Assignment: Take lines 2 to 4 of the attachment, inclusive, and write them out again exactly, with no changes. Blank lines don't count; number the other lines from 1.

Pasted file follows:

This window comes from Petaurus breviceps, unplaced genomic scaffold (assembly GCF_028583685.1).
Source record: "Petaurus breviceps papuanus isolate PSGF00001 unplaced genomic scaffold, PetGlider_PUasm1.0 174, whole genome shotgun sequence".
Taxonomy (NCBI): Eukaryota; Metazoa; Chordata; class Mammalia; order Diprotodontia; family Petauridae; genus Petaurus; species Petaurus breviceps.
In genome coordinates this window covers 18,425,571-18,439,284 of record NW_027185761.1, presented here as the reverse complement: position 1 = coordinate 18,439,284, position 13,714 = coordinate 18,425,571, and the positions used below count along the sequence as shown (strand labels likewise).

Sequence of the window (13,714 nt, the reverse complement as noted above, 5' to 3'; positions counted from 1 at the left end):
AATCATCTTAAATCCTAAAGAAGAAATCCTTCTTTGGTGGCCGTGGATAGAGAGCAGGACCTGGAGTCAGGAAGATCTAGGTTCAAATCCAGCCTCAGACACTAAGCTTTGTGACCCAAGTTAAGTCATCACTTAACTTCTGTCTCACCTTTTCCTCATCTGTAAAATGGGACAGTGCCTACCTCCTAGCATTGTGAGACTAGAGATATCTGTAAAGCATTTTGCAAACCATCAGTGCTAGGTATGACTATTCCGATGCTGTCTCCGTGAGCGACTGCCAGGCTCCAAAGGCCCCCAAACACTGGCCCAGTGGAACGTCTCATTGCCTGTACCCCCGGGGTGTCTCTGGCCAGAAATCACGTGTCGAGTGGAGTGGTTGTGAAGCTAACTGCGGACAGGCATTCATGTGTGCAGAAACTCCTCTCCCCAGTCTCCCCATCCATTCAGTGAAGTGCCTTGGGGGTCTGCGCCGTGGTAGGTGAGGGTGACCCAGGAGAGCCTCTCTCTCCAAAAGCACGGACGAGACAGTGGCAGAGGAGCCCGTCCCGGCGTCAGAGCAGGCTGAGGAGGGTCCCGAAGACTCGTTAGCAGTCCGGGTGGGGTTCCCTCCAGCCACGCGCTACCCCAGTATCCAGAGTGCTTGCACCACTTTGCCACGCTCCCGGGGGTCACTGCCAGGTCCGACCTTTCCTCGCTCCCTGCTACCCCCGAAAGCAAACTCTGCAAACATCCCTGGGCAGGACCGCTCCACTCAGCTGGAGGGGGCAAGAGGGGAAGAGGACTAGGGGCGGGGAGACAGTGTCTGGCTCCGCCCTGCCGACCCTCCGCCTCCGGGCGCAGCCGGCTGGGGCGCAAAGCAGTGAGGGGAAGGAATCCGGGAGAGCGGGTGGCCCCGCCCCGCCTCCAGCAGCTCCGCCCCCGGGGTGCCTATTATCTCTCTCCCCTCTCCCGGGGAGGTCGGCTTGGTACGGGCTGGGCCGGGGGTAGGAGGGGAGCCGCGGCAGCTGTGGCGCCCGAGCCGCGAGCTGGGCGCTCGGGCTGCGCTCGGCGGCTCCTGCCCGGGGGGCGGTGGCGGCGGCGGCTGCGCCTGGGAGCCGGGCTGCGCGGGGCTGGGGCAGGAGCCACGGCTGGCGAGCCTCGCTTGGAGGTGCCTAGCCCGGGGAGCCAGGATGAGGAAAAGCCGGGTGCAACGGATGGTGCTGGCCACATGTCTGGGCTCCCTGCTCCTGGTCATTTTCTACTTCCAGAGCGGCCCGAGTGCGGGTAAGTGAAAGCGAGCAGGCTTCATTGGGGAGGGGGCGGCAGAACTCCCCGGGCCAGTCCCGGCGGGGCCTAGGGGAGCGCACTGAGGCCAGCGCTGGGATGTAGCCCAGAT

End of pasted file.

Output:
Source record: "Petaurus breviceps papuanus isolate PSGF00001 unplaced genomic scaffold, PetGlider_PUasm1.0 174, whole genome shotgun sequence".
Taxonomy (NCBI): Eukaryota; Metazoa; Chordata; class Mammalia; order Diprotodontia; family Petauridae; genus Petaurus; species Petaurus breviceps.
In genome coordinates this window covers 18,425,571-18,439,284 of record NW_027185761.1, presented here as the reverse complement: position 1 = coordinate 18,439,284, position 13,714 = coordinate 18,425,571, and the positions used below count along the sequence as shown (strand labels likewise).